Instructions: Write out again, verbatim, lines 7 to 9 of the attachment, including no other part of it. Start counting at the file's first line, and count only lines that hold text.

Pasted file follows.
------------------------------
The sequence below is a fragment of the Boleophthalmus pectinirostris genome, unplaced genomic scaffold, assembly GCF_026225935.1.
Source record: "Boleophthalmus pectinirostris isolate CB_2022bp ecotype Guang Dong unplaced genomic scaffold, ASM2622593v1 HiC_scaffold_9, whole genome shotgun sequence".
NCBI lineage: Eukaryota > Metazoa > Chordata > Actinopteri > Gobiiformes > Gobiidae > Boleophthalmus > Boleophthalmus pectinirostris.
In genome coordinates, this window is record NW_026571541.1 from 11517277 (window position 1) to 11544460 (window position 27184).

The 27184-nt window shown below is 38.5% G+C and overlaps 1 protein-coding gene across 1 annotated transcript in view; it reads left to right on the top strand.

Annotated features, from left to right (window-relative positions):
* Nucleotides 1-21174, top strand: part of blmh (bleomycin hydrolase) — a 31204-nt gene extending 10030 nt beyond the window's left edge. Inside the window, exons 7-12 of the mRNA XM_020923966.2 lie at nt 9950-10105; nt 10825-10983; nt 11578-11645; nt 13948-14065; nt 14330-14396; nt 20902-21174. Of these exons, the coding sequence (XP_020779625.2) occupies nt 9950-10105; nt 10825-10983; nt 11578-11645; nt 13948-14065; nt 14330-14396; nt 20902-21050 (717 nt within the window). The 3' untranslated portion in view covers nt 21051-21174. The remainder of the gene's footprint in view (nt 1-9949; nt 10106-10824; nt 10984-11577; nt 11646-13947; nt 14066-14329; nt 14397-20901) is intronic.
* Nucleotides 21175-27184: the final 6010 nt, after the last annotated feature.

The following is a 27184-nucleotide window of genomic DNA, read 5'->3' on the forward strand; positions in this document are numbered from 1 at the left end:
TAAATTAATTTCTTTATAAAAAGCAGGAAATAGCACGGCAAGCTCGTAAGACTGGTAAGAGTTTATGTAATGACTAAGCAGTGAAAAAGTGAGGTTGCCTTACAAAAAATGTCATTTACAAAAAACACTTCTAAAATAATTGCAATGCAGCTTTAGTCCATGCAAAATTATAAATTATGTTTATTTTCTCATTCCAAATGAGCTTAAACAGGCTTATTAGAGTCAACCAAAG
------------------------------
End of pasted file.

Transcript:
* Nucleotides 1-21174, top strand: part of blmh (bleomycin hydrolase) — a 31204-nt gene extending 10030 nt beyond the window's left edge. Inside the window, exons 7-12 of the mRNA XM_020923966.2 lie at nt 9950-10105; nt 10825-10983; nt 11578-11645; nt 13948-14065; nt 14330-14396; nt 20902-21174. Of these exons, the coding sequence (XP_020779625.2) occupies nt 9950-10105; nt 10825-10983; nt 11578-11645; nt 13948-14065; nt 14330-14396; nt 20902-21050 (717 nt within the window). The 3' untranslated portion in view covers nt 21051-21174. The remainder of the gene's footprint in view (nt 1-9949; nt 10106-10824; nt 10984-11577; nt 11646-13947; nt 14066-14329; nt 14397-20901) is intronic.
* Nucleotides 21175-27184: the final 6010 nt, after the last annotated feature.

The following is a 27184-nucleotide window of genomic DNA, read 5'->3' on the forward strand; positions in this document are numbered from 1 at the left end: